8. The Great Johnny Bunko Challenge (aka. Allow the Community to Contribute to the Book's Next Chapter) - So, Johnny Bunko had this community (arguably still small, but it doesn't need to be big), and one of the last things that I saw happen was Dan's solicitation to his readers/subscribers to submit recommendations for "rule #7" (the book presents six rules to follow in your career). Here's the video announcement. Yes, this dove-tails nicely into the small groups of fans that were meeting to discuss this book... they now had even more to discuss and had an assignment to complete for to the author. Here's the announcement of the winner.
Design vs. Content - Since Johnny Bunko is a career guide in manga form, it obviously lends itself to a richer, visual media. That being said, I would strongly recommend in finding a consistent and compelling style to accompany your marketing efforts (even if it's just a web site or a discussion guide). As Ryan Carson promoted at BOS2009 (I'll post the link when the video is up), "Invest in Design." It really does make a difference (as you can hopefully see in the examples above).

Hope someone finds this helpful. I thought it was pretty amazing to watch over the course of a year. Just a job very well done.

Full Disclosure : I do not know Dan Pink, but I do know the social media consultant (Jeremy Epstein) that put together the social media campaign for the book. The entire post above, however, was compiled by me (thus all errors are mine). The good part is, if you find any of this compelling, you can just go to his web site/blog and read... He blogs like a madman and there's tons to absorb... hmmm, maybe I should convince Jeremy to join this site... (think, think, think).

answered Nov 23 '09 at 11:36
Chris Hagner
881 points
  • Chris- Thanks for the advice. You have a lot of great things to pursue. My book is about Technical Management (Frustration Free Technical Management to be precise) and a discussion guide sounds like something that would help readers with their technical management issues. Need to ponder this a bit more. – Jarie Bolander 14 years ago


This may seem obvious, but I'm going to post it anyway.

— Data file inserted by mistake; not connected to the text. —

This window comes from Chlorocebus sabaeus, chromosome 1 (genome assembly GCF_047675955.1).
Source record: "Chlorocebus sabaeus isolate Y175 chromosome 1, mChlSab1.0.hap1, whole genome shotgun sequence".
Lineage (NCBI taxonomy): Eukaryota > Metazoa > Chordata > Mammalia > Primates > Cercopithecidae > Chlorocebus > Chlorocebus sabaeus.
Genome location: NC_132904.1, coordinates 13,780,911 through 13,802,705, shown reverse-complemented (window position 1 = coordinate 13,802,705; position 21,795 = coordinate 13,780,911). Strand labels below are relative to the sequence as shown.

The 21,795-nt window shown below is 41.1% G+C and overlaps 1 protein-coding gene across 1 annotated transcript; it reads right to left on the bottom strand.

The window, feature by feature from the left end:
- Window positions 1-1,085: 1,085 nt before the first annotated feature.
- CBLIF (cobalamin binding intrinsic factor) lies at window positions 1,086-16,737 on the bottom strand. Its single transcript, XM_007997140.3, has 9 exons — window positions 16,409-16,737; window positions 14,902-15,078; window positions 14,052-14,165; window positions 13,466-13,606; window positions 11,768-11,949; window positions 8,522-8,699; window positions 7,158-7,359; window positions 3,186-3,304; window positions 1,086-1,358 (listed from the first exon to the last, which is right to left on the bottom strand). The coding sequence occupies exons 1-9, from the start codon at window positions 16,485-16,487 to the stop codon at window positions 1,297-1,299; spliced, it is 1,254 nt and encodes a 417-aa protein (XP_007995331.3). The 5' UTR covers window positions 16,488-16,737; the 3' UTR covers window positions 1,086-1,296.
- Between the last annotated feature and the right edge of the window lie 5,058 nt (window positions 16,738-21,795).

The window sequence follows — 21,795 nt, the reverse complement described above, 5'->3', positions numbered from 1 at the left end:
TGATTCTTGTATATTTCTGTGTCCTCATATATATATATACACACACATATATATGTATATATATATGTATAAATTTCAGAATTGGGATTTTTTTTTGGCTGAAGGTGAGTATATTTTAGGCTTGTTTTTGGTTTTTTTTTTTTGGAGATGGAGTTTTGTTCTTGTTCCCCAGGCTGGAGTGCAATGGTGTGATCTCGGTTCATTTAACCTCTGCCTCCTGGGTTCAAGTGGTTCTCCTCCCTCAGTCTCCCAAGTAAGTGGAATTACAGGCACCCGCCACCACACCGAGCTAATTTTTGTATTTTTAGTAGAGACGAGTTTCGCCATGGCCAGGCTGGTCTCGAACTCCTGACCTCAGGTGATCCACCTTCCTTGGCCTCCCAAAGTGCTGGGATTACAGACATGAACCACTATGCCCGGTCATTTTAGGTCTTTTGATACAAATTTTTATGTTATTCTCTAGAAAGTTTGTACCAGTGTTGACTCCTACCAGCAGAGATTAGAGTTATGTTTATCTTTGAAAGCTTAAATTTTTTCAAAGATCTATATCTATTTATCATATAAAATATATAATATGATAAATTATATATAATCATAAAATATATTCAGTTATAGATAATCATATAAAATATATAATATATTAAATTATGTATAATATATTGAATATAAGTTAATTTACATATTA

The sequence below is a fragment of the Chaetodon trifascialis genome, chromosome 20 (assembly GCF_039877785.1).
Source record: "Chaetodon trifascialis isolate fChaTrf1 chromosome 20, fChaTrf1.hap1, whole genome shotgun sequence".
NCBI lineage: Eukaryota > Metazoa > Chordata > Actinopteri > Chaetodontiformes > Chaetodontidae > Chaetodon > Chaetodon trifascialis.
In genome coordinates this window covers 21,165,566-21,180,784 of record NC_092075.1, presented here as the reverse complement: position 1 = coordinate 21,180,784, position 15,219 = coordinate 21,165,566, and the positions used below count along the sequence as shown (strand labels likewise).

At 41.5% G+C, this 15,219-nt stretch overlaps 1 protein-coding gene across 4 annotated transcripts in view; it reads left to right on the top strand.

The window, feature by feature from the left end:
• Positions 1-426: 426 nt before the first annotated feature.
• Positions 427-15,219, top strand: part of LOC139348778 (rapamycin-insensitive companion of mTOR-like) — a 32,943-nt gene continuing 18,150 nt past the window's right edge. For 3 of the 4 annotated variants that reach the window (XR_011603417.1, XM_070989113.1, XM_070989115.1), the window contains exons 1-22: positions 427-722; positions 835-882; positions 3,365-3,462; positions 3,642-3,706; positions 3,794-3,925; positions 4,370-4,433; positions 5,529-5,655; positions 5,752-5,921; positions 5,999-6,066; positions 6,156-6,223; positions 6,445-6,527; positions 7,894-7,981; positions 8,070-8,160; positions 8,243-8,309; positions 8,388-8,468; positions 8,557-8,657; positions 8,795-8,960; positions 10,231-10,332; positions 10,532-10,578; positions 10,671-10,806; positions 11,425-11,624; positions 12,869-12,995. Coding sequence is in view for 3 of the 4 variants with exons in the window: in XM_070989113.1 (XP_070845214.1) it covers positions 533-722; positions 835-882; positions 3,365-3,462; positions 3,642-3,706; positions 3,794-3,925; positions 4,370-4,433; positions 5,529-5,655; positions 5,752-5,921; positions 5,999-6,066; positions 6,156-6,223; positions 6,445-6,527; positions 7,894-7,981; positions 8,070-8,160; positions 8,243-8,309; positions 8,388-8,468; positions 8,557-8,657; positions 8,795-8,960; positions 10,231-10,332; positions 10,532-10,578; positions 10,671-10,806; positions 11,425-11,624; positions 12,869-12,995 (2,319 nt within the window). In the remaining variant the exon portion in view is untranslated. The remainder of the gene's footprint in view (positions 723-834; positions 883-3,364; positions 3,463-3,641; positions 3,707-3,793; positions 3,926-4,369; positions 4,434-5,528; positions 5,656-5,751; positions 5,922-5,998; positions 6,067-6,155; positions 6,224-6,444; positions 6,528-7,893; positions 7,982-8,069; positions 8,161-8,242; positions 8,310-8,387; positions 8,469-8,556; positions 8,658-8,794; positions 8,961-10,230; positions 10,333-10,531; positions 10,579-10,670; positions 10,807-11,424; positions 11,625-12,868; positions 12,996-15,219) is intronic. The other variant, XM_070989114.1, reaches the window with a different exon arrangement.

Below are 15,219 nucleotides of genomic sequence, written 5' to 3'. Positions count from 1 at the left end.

If you're still writing a book, start telling people about it right away and, if they're interested, get their contact information and tell them you'll let them know when the book is published.

I just spent the last four years (part time) writing my book Conferences That Work: Creating Events That People Love. During this time I built up a long list of folks with whom I fell into conversation in the darnedest places - on planes, while waiting for my car to be fixed, while staffing completely unrelated trainings, while running conferences, etc.

The book was published last month and I've been working down the list, sending a personalized email to each person. The personalization just reminds the recipient how we met and then I add one of several short pitches for the book.

To my surprise, almost everyone has responded enthusiastically and told me they're going to buy the book.

In a while I plan to email these people again and ask them for feedback and recommendations (and permission to quote if favorable), and encourage them to review the book on Amazon or their blog if they have one.

I'm also not going to spend any time on bricks and mortar bookstores, but I'm considering marketing to libraries, since my book might be considered a good reference tool by librarians, even though it has a more radical agenda...

answered Nov 30 '09 at 06:59
Adrian Segar
21 points